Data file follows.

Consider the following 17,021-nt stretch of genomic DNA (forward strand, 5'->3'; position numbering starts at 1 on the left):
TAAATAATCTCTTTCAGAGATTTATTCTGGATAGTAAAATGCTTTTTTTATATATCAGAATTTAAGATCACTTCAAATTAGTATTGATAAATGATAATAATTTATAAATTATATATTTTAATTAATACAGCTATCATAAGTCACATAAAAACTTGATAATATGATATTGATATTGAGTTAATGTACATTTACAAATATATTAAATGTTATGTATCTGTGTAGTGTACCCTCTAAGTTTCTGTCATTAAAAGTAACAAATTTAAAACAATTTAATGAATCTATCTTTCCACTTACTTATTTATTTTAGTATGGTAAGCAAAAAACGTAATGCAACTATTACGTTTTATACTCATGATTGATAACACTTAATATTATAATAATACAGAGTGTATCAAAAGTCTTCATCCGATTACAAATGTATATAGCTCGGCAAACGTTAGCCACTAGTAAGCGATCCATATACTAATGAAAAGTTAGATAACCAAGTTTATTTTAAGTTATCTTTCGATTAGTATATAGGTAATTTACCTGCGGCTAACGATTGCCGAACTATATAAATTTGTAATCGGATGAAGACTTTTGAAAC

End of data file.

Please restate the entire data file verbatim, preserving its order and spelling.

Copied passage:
Consider the following 17,021-nt stretch of genomic DNA (forward strand, 5'->3'; position numbering starts at 1 on the left):
TAAATAATCTCTTTCAGAGATTTATTCTGGATAGTAAAATGCTTTTTTTATATATCAGAATTTAAGATCACTTCAAATTAGTATTGATAAATGATAATAATTTATAAATTATATATTTTAATTAATACAGCTATCATAAGTCACATAAAAACTTGATAATATGATATTGATATTGAGTTAATGTACATTTACAAATATATTAAATGTTATGTATCTGTGTAGTGTACCCTCTAAGTTTCTGTCATTAAAAGTAACAAATTTAAAACAATTTAATGAATCTATCTTTCCACTTACTTATTTATTTTAGTATGGTAAGCAAAAAACGTAATGCAACTATTACGTTTTATACTCATGATTGATAACACTTAATATTATAATAATACAGAGTGTATCAAAAGTCTTCATCCGATTACAAATGTATATAGCTCGGCAAACGTTAGCCACTAGTAAGCGATCCATATACTAATGAAAAGTTAGATAACCAAGTTTATTTTAAGTTATCTTTCGATTAGTATATAGGTAATTTACCTGCGGCTAACGATTGCCGAACTATATAAATTTGTAATCGGATGAAGACTTTTGAAAC